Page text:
Sen. Robert Byrd, D-W.V., is an institution. He's the longest serving senator in U.S. history. He's also 88 years old, and if he wins re-election -- he's the clear favorite in his race -- he'll be 95 at the end of his ninth term.
But Byrd isn't alone. Also up for re-election is Sen. Daniel Akaka, D-Hawaii, who is 82 and would be 88 at the end of his third term, if re-elected. And over in the House, the 83-year-old Rep. Ralph Hall, R-Texas, is running for a 14th term.
Congress, in fact, is the grayest it's ever been, and don't expect this to change much after the November midterms. The average age of a senator is 60 (the oldest ever) and the average age of a member of the House is 55 (the oldest in more than a century).
The aging Congress, experts say, is partly a reflection of more members -- like Byrd and Akaka -- deciding to stay in office for their own personal reasons. But it's also a reflection of their political parties wanting them to stay. "What is indisputable is that both parties are begging their incumbents to continue serving, regardless of age," Larry Sabato, director of the University of Virginia's Center for Politics, wrote at the beginning of this election cycle.
The reason why is because they're usually shoo-ins to win re-election. Traditionally, no matter how old they are, incumbents have the advantages: Voters know them, they get more media exposure, they can boast about their accomplishments in Congress, and they have access and connections to campaign cash -- all of which are ingredients to a successful campaign.
And with the power of Congress at stake in the upcoming midterms, both political parties have persuaded their incumbents to run for re-election. As evidence, there are only 33 open House and Senate seats this election, the lowest number in decades.
But can old age be a political liability? Not really, the experts say. "Age doesn't seem to matter very much to the voters," observed Norm Ornstein, a scholar at the conservative-leaning American Enterprise Institute. "For example, someone who will win in a slam dunk this November is Sen. Byrd. But one of the other most celebrated senators is Sen. Barack Obama, and you don't hear anybody knocking because he's too young."
Playing the age card
Indeed, Byrd's opponent -- the Republican John Raese -- has been reluctant to make the senator's age a campaign issue. That was until an ironic surrogate, former GOP West Virginia Gov. Cecil Underwood, played the age card last month while stumping for Raese. Underwood, who is 83 and has been in and out of the hospital over the past year, stated: "I thought it was time for a younger generation to step in... The odds are against [Byrd]."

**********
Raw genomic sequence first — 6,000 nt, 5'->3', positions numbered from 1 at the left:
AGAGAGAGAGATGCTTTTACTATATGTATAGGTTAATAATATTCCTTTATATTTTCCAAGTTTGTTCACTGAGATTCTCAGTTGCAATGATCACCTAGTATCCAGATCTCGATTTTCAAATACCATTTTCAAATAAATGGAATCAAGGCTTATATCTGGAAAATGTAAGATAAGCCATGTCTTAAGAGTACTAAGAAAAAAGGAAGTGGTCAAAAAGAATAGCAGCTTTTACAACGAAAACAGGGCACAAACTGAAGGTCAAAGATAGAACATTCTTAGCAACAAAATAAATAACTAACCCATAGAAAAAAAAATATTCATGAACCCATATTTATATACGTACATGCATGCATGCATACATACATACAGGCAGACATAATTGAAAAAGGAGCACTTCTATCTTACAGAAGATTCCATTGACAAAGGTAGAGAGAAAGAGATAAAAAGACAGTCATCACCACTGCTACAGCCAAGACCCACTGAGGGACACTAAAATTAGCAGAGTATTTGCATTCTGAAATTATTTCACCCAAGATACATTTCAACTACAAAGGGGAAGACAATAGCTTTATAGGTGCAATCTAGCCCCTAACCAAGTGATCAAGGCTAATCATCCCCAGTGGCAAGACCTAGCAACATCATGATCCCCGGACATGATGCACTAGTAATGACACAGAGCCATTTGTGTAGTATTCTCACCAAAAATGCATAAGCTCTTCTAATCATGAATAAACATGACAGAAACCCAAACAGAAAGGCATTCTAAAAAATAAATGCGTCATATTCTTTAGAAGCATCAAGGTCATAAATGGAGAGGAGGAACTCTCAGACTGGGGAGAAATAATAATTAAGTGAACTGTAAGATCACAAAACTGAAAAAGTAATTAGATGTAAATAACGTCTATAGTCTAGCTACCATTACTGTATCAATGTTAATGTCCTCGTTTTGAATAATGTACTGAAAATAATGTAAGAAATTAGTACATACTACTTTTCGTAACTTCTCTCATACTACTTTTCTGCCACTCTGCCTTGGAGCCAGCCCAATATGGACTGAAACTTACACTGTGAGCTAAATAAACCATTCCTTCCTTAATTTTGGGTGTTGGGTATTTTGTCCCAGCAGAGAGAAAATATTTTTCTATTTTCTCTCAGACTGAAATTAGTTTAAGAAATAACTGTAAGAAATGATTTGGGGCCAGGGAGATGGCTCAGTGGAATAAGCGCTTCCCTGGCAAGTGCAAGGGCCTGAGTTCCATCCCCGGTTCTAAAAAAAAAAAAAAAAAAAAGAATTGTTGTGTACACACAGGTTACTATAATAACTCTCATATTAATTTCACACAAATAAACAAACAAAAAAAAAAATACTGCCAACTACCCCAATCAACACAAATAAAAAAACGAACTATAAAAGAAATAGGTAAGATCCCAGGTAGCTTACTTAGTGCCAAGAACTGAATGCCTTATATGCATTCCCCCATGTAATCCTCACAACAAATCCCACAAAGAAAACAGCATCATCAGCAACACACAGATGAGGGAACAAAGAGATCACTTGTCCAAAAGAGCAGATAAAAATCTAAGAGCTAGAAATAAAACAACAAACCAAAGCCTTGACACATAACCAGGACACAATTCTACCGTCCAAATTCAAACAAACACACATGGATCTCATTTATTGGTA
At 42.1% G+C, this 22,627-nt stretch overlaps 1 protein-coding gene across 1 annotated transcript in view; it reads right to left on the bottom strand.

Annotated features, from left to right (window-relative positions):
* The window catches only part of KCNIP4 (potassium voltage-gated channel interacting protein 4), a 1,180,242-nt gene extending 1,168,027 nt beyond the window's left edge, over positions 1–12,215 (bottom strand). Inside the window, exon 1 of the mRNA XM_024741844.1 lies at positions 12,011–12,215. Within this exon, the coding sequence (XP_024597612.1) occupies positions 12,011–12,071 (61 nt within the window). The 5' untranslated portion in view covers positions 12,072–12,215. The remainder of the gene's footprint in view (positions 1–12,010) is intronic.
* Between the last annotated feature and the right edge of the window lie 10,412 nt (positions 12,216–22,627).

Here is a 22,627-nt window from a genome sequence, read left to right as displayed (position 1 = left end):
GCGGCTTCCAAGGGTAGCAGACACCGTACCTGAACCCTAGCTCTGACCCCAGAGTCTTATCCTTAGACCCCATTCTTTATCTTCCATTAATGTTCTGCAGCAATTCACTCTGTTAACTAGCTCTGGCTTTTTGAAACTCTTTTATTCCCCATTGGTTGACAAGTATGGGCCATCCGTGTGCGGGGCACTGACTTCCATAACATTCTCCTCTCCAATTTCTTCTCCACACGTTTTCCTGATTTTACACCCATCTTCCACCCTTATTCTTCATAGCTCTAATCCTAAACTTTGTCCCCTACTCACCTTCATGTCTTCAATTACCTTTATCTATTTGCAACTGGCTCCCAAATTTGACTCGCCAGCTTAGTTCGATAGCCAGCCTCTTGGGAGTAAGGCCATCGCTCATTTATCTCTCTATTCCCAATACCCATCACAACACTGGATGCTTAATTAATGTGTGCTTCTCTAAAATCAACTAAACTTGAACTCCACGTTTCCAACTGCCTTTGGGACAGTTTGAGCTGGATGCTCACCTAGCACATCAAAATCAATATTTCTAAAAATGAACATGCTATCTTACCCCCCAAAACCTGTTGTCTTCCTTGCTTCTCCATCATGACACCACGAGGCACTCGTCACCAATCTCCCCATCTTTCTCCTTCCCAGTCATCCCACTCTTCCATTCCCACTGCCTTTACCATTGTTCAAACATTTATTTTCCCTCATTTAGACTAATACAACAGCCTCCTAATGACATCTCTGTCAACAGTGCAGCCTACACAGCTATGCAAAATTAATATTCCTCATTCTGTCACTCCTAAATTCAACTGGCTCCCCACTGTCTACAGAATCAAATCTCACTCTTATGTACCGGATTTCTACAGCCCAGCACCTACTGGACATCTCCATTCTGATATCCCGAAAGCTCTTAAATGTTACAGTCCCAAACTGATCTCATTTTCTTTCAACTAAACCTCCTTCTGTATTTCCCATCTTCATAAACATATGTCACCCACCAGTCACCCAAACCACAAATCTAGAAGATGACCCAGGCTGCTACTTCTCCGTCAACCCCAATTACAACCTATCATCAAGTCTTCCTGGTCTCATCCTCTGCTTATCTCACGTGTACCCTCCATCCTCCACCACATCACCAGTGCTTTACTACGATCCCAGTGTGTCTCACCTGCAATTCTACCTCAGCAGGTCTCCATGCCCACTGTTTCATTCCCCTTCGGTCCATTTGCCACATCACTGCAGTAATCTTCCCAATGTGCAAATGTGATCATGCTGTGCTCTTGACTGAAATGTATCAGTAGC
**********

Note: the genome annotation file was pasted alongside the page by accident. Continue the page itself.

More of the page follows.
Byrd, who needs the assistance of two canes to walk but has had no serious health problem, replied, "My inability is zero except for a problem with my legs. It has nothing to do with what is between my ears or my zest."
Old age also didn't stop the late U.S. Sen. Strom Thurmond, R-S.C., from winning re-election in 1996. In that race, polls found that most South Carolina voters thought he was too old and shouldn't be running. But the same polls showed majorities saying they would vote for him anyway. Thurmond easily won re-election and retired in 2003, shortly after his 100th birthday.
But is the graying Congress affecting its ability to get things done? "Well, that's the age old question, no pun intended," Sabato said. On the one hand, he says, a seasoned congressman can have the knowledge and the resources to get things done quicker. "The downside to that is an older Senate is at least one generation behind the rest of the country."
Yet incumbents, regardless of their age, are generally tough to beat. This year, however, that may not be so true. Already, a handful of incumbents - Sen. Joe Lieberman, D-Conn., Gov. Frank Murkowski, R-Alaska, and Rep. Cynthia McKinney, D-Ga. -- lost their primaries. And incumbents from Pennsylvania and New Jersey to Montana and Ohio appear to be in danger of losing their seats this November, age not withstanding.
One thing is for sure, however: Regardless of how many incumbents are ousted, the average age of Congress won't change much. "Even if a substantial number of incumbents are beaten, you're only going to see this median age drop ever so slightly," Sabato said.
Jennifer Colby is an intern at NBC News.